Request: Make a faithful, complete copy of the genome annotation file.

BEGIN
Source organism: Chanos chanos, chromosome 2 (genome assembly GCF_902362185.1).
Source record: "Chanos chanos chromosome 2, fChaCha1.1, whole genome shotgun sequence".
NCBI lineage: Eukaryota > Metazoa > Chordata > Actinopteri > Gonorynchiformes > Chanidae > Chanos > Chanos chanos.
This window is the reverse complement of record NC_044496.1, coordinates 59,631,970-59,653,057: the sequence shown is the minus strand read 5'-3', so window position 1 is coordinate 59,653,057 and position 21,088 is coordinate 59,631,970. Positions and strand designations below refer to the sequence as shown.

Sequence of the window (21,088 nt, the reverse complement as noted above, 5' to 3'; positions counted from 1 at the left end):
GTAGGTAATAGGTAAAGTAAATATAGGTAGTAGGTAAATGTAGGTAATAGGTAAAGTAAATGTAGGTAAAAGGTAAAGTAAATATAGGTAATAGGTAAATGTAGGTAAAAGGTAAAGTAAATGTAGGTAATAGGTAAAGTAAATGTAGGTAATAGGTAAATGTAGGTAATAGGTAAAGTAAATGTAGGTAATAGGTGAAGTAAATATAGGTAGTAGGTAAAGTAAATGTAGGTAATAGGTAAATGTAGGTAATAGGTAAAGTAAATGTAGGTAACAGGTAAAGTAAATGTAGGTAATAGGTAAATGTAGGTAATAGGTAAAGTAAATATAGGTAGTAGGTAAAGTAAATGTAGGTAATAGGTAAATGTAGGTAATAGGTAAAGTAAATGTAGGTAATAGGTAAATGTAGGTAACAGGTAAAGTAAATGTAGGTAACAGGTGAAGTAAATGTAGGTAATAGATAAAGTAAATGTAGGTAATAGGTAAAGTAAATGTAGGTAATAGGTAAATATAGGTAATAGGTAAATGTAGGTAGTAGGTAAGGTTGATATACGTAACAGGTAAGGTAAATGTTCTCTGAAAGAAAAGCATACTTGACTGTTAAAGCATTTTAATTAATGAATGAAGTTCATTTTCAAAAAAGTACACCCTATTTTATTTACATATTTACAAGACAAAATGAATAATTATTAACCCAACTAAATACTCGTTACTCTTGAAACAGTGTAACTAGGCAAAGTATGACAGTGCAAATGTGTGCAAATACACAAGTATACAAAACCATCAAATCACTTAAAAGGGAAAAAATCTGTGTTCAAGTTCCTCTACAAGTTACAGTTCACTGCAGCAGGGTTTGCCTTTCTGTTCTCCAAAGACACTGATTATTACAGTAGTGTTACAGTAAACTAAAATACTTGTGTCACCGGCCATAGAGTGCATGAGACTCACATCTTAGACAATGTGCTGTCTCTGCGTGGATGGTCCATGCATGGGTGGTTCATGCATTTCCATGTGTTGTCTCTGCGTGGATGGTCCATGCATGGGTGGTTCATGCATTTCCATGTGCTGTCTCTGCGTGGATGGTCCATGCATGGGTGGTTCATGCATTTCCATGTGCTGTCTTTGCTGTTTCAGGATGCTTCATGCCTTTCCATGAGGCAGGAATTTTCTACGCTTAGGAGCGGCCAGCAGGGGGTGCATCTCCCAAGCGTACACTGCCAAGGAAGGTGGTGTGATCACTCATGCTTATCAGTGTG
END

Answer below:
Source organism: Chanos chanos, chromosome 2 (genome assembly GCF_902362185.1).
Source record: "Chanos chanos chromosome 2, fChaCha1.1, whole genome shotgun sequence".
NCBI lineage: Eukaryota > Metazoa > Chordata > Actinopteri > Gonorynchiformes > Chanidae > Chanos > Chanos chanos.
This window is the reverse complement of record NC_044496.1, coordinates 59,631,970-59,653,057: the sequence shown is the minus strand read 5'-3', so window position 1 is coordinate 59,653,057 and position 21,088 is coordinate 59,631,970. Positions and strand designations below refer to the sequence as shown.

Sequence of the window (21,088 nt, the reverse complement as noted above, 5' to 3'; positions counted from 1 at the left end):
GTAGGTAATAGGTAAAGTAAATATAGGTAGTAGGTAAATGTAGGTAATAGGTAAAGTAAATGTAGGTAAAAGGTAAAGTAAATATAGGTAATAGGTAAATGTAGGTAAAAGGTAAAGTAAATGTAGGTAATAGGTAAAGTAAATGTAGGTAATAGGTAAATGTAGGTAATAGGTAAAGTAAATGTAGGTAATAGGTGAAGTAAATATAGGTAGTAGGTAAAGTAAATGTAGGTAATAGGTAAATGTAGGTAATAGGTAAAGTAAATGTAGGTAACAGGTAAAGTAAATGTAGGTAATAGGTAAATGTAGGTAATAGGTAAAGTAAATATAGGTAGTAGGTAAAGTAAATGTAGGTAATAGGTAAATGTAGGTAATAGGTAAAGTAAATGTAGGTAATAGGTAAATGTAGGTAACAGGTAAAGTAAATGTAGGTAACAGGTGAAGTAAATGTAGGTAATAGATAAAGTAAATGTAGGTAATAGGTAAAGTAAATGTAGGTAATAGGTAAATATAGGTAATAGGTAAATGTAGGTAGTAGGTAAGGTTGATATACGTAACAGGTAAGGTAAATGTTCTCTGAAAGAAAAGCATACTTGACTGTTAAAGCATTTTAATTAATGAATGAAGTTCATTTTCAAAAAAGTACACCCTATTTTATTTACATATTTACAAGACAAAATGAATAATTATTAACCCAACTAAATACTCGTTACTCTTGAAACAGTGTAACTAGGCAAAGTATGACAGTGCAAATGTGTGCAAATACACAAGTATACAAAACCATCAAATCACTTAAAAGGGAAAAAATCTGTGTTCAAGTTCCTCTACAAGTTACAGTTCACTGCAGCAGGGTTTGCCTTTCTGTTCTCCAAAGACACTGATTATTACAGTAGTGTTACAGTAAACTAAAATACTTGTGTCACCGGCCATAGAGTGCATGAGACTCACATCTTAGACAATGTGCTGTCTCTGCGTGGATGGTCCATGCATGGGTGGTTCATGCATTTCCATGTGTTGTCTCTGCGTGGATGGTCCATGCATGGGTGGTTCATGCATTTCCATGTGCTGTCTCTGCGTGGATGGTCCATGCATGGGTGGTTCATGCATTTCCATGTGCTGTCTTTGCTGTTTCAGGATGCTTCATGCCTTTCCATGAGGCAGGAATTTTCTACGCTTAGGAGCGGCCAGCAGGGGGTGCATCTCCCAAGCGTACACTGCCAAGGAAGGTGGTGTGATCACTCATGCTTATCAGTGTG